As has long believed to be the case, Patrick Patterson and the Raptors have reportedly decided to go their separate ways this summer. The 28-year-old multi-use forward quietly agreed to a three year deal with the Oklahoma City Thunder worth $16.4 million last night. Per usual, Woj has the details and the scoop:
Free agent forward Patrick Patterson has agreed to a three-year, $16.4M deal with the Oklahoma City Thunder, league sources tell ESPN.— Adrian Wojnarowski (@wojespn) July 5, 2017
Deal includes player option on the third year, league sources tell ESPN. Patterson gets a starting job on contender in a tough marketplace. https://t.co/RsRCa4sR1G— Adrian Wojnarowski (@wojespn) July 5, 2017
Now, I know what you’re thinking: it was time. Patterson notched three and a half seasons in Toronto after, yes, the Rudy Gay trade in late 2013. While he was instrumental in stabilizing the Raptors’ bench unit, providing a versatile defensive presence, and offering outside shooting from the 4-spot, the arc of his growth had stalled. And, sadly, as Toronto got deeper into the playoffs, Patterson’s presence on the team seemed to shrink — just compare his numbers from 2014 to this past May. Something had grown a tad off; again, it was not surprising to see Toronto and Patterson decide to move on from each other.
Patterson goes now to a Thunder team in desperate need of a starting power forward, a role he was never quite able to hold down in Toronto. With the loss of Taj Gibson, Patterson will slot in next to starter Steven Adams, and presumably get time with Enes Kanter (OKC’s version of Jonas Valanciunas). Playing off of two ball-dominant players in Paul George and Russell Westbrook won’t be much of a change for Patterson; he’ll still be asked to shoot and defend and play within himself on the margins. It’s a decent fit for both player and team, and one hopes Patterson can re-discover himself a little bit in Oklahoma City.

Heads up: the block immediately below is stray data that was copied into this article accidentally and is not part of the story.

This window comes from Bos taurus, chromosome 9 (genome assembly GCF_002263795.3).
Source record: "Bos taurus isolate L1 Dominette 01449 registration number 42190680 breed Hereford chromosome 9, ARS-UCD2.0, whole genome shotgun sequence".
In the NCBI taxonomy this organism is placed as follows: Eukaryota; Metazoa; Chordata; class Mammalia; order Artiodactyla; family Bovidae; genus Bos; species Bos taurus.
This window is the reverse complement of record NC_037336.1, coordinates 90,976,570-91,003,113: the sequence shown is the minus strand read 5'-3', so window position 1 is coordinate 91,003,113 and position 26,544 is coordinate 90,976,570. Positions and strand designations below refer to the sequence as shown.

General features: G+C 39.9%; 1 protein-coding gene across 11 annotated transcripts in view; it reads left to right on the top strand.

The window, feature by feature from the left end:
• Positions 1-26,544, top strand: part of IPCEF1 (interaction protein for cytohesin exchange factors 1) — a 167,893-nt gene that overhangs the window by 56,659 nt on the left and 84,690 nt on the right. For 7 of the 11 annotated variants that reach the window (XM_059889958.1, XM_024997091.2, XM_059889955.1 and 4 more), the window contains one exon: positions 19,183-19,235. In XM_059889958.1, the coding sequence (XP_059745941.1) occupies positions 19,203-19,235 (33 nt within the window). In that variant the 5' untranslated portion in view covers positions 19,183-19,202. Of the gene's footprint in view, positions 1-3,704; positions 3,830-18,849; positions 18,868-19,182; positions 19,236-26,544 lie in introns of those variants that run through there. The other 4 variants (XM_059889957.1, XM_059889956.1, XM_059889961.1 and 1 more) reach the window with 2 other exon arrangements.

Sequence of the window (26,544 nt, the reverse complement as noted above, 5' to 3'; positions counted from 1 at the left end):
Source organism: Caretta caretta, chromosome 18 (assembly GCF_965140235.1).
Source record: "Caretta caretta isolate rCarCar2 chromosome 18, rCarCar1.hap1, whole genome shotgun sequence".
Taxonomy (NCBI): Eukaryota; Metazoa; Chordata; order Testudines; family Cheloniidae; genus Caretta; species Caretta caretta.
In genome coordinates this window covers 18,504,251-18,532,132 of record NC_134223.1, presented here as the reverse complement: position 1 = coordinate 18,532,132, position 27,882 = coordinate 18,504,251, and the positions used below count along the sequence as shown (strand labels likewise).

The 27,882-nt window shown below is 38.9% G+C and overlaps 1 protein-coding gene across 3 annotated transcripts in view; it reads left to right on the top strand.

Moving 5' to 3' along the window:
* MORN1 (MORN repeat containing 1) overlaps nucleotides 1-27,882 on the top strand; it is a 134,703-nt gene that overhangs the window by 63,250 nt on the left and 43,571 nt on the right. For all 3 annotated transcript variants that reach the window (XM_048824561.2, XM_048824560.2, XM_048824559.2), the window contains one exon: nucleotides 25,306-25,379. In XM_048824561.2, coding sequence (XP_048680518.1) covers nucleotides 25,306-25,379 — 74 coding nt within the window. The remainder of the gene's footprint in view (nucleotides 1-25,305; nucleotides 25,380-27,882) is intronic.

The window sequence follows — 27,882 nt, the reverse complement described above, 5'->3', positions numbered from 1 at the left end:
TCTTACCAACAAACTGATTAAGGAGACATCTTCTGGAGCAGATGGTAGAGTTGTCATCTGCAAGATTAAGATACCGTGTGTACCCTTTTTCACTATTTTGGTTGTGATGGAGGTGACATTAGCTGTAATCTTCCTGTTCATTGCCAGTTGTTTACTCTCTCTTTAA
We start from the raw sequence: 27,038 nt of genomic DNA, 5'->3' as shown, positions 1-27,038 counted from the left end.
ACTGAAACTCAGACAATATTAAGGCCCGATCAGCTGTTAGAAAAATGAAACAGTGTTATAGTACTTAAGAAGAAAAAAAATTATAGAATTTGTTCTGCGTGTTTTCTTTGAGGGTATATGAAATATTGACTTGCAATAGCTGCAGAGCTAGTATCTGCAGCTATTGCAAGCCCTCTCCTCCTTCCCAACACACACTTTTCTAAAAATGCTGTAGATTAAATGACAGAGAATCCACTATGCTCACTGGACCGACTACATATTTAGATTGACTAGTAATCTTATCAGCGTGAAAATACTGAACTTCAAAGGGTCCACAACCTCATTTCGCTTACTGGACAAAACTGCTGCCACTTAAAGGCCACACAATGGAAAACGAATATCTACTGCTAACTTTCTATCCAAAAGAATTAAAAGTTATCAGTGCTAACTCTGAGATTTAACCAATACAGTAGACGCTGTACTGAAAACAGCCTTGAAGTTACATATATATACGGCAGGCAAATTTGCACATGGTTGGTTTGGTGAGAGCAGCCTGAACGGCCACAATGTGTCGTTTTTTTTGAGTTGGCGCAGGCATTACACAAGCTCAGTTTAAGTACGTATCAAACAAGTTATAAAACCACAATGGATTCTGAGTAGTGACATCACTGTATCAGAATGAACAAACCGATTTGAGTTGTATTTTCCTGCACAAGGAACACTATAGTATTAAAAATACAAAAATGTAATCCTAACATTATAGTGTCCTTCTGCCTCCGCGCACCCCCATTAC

Patterson will always find himself mentioned in that rare group of NBA players who do a lot to help a team, win even if the specific contributions can’t be nailed down exactly. Patterson shot above 36 percent from 3 his entire time with the Raptors, and his basketball IQ was never in question. These were things to which you could point to explain Patterson’s value. More simply, as the Athletic’s Eric Koreen helpfully summarized this morning, when Patterson played, the Raptors played well:
When Patrick Patterson was on the floor, the Raptors were good. pic.twitter.com/pvFeHdqGra— (((Eric Koreen))) (@ekoreen) July 5, 2017
Patterson’s place on the Raptors seemed to match up with his personality. He came across as a cerebral person, a guy who definitely thought about his craft and how he used it (sometimes he thought too much). He had a diverse set of interests that would reveal themselves here and there when the moment called for it. I’ll miss hearing him chat about movies or the Toronto International Film Festival. Nary a bad word was uttered in the locker room about Patterson’s presence. It’s wild to consider now though that of the quartet of Patterson, Terrence Ross, James Johnson and Lucas Nogueira — who deemed them a close-knit sub-group on the team — only Bebe now remains. Times change.
My lasting memory of Patterson will always be from after Game 6 against the Cleveland Cavaliers in 2016’s Eastern Conference Final. The Raptors had just gotten blown out (again) and the most storied post-season run in franchise history was over. I was trying to talk to Johnson for one final Watch column. In that moment I leaned on what I thought was an empty chair. I eventually noticed however that Patterson was there, slumped over, towel draped over his head, buried in thought. He’d played 35 minutes that night, and scored nine points. He’d done his part.
It was clear however, that Patterson was wearing everything that had happened in that game, and perhaps every game, across his shoulders. I’ll miss him.